Iran's revolutionary authorities claimed an overwhelming victory today for their new Islamic constitution, but there was growing evidence that large segments of the population boycotted last weekend's voting as a measure of protest.

Officials of the ruling Revolutionary Council said only that a handful of voters across the country opposed the new constitution, which gives Ayatollah Ruhollah Khomeini legal control of the country and puts sweeping powers in the hands of the Islamic clergy.

With the vote over, diplomats hoped that the prospects for the hostages at the U.S. embassy would improve, since they no longer would be used as instruments of Khomeini's effort to consolidate the power of the Islamic clergy.

The officials said the two-day referendum drew an even larger turnout than the March vote that created the Islamic Republic of Iran. Final results are not expected until later this week.

Despite the reports of support for Khomeini, however, there were reports here that large numbers of voters stayed away from the polls in Kurdistan, Azerbaijan and Baluchistan, the three key provinces where most of the national minorities who make up half of Iran's population are congregated. t

Adding weight to those indications, Interior Ministry supervisor Hogatolesalan Hashemi Rafsanjani, a member of the Revolutionary Council, said residents in those areas "misused our tolerance" by trying to disrupt the referendum.

Many of them also were reported to have boycotted the vote last March.

Leaders of the various national groups opposed the constitution because it did not give them the degree of autonomy they sought and instead, gave power to the religious hierarchy in Tehran and the holy city of Qom, where Khomeini lives.

There has been steady and active resistance to Tehran's control among the Kurds and observers say that a spread of this sentiment could lead ultimately to a breakup of the Iranian nation. One of the more restive minority groups is the ethnic Arab population in Iran's oil-producing regions.

Foreign Minister Sadegh Ghotbzadeh was reported in an interview with the French newspaper Le Figaro to have said that the hostages will definitely be put on trial, and that they will be judged by the student captors.

While Pars, the official Iranian news agency, quoted the Figaro account today, the television news report here omitted, perhaps significantly, its most controversial section -- that the trial would be conducted by the students.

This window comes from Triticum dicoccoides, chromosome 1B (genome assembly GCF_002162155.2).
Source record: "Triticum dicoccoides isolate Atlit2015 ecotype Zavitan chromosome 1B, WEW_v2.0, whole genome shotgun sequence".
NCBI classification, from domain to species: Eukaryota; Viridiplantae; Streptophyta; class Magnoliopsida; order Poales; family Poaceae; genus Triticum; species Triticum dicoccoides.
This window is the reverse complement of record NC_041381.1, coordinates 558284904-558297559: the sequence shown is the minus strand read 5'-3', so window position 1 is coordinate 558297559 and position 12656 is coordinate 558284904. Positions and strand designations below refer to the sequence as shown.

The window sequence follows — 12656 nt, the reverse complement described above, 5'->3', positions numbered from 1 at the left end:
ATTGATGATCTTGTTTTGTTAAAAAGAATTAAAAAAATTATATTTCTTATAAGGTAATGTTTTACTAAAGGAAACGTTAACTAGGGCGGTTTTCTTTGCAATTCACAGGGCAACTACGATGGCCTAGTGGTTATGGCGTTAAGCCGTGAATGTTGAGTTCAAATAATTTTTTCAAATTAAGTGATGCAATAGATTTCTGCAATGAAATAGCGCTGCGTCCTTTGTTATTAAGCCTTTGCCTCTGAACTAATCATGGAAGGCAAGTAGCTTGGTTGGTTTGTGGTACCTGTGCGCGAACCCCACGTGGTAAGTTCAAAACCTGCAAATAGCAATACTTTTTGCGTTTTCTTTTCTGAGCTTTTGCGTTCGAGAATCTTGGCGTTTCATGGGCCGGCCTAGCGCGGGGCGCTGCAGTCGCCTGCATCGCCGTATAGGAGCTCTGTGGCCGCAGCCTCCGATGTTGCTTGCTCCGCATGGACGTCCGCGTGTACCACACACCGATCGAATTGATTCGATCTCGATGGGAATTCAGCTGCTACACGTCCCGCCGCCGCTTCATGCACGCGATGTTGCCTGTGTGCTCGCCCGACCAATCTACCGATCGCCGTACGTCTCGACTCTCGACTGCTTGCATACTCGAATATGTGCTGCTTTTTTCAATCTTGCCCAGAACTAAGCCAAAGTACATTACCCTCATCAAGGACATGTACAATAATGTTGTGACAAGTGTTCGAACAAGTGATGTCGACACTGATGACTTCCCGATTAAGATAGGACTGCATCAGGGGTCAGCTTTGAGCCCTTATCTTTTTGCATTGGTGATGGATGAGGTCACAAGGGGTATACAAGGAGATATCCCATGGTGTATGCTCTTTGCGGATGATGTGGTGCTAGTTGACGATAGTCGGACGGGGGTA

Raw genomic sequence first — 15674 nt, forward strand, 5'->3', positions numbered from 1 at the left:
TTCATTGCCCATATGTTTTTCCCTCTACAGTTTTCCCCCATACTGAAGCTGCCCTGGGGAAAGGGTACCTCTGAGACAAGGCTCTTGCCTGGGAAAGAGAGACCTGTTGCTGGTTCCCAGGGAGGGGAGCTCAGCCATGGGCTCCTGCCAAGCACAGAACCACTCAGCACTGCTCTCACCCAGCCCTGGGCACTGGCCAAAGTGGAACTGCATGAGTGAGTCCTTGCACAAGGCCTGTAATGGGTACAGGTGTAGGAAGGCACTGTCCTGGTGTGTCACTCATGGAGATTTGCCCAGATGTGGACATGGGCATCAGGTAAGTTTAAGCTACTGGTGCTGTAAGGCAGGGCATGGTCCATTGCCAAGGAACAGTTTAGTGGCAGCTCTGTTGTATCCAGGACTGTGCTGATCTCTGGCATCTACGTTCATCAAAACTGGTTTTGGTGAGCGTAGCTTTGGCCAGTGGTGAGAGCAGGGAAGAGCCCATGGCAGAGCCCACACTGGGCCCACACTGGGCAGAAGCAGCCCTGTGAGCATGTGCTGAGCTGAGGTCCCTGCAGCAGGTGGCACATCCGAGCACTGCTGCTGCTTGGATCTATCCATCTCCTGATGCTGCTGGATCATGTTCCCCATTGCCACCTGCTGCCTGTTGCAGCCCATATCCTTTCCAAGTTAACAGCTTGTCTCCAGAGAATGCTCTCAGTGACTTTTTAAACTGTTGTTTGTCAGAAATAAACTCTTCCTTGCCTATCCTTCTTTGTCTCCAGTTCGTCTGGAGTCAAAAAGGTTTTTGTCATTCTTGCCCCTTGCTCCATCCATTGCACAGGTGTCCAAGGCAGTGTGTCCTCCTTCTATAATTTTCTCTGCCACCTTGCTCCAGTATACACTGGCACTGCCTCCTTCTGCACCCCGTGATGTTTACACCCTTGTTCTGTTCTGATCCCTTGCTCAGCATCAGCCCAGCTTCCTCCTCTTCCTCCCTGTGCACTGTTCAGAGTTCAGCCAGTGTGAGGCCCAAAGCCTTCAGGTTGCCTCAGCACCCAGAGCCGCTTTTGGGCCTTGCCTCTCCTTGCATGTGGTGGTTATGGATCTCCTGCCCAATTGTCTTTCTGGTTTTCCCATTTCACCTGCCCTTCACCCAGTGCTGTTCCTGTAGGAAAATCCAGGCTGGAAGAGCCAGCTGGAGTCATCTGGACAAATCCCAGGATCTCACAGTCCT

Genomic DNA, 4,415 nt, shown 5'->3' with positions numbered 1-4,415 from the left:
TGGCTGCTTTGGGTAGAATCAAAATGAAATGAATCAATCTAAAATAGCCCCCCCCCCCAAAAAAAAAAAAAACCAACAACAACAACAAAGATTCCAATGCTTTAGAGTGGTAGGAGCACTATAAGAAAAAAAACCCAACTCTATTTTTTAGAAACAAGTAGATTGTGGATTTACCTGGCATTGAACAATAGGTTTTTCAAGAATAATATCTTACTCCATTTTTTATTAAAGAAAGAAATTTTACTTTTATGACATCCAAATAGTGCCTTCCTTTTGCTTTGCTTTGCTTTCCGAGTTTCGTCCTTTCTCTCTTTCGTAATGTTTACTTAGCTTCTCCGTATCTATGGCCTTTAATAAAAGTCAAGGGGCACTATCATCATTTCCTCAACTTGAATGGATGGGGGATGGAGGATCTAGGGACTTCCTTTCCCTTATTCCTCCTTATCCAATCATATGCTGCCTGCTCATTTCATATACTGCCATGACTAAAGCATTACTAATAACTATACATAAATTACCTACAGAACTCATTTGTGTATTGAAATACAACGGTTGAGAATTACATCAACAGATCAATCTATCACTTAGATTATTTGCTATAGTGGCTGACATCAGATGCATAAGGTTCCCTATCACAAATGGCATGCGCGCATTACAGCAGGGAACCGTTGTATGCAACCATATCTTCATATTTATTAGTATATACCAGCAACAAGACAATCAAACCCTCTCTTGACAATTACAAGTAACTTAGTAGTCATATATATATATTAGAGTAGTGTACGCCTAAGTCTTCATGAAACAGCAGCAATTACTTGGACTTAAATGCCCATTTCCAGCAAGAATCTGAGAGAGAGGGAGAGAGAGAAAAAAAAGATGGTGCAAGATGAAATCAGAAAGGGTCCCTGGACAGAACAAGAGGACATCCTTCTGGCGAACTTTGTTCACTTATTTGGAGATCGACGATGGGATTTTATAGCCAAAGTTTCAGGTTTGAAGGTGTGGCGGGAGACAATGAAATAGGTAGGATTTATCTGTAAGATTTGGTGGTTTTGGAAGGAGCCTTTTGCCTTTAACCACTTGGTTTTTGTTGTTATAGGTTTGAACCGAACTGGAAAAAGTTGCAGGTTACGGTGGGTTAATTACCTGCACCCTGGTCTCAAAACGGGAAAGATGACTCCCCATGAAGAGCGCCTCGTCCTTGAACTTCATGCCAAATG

Moreover, the students themselves reiterated to reporters tonight that they do not intend to conduct the trial but rather plan to turn the hostages over to the country's Islamic judicial authorities. Iranian officials have never mentioned a date for the trial.

While analysts looked at the referendum more for its impact on Iran's internal political future, some diplomatic observers here and in neighboring countries suggested that an overwhelming vote for Khomeini could make it easier for Iran to negotiate the release of the 50 Americans who have been held hostage in the U.S. Embassy here for the past month.

A Khomeini victory, said one diplomat, might ease the pressures on the 70-year-old Shiite religious leader and possibly make it easier for him to order the radical student group holding the hostages to release them.

According to the newspaper Bamdat, Khomeini got that overwhelming victory. Not mentioning reports of defections in the three provinces where the national minorities live, the paper said many of the voters kissed their ballots marked "yes" and considered it to be supporting Khomeini against U.s. President Carter. Other voters dabbed their ballots with their own blood.

Meanwhile, informed sources here reported that Iran will send a low-level delegation to the International Court of Justice at the Hague, which has agreed to consider charges by the United States that Iran has violated international law by holding diplomats as hostages.

Authorities here indicated today that they are sending the delegation because Iran could lose the case by default if it does not offer some defense. b

The Iranians have refused to send a special representative to the U.n. Security Council debate on the hostages, but it is represented there by its permanent delegation.

The possibility that Iranian authorities would try the American hostages on spying charges remained unsettled today amid reports that former acting foreign minister Abol Hassan BaniSadr told students occupying the U.S. embassy that holding the diplomats hostage violates both international and Islamic law.

Although Bahi-Sadr broke no new ground in reiterating his well-known arguments regarding the hostages, he was the first Revolutionary Council member known to have made such arguments directly to several hundred students.

According to reports of the Monday meeting circulating here, he told the students he was against trying the American diplomats as spies because as official representatives of their country in Tehran they are protected by international treaties.

"The Koran teaches us that even agreements reached with infidels are sacred. It is question of Islam's very honor," Bani-Sadr was reported to have told the students.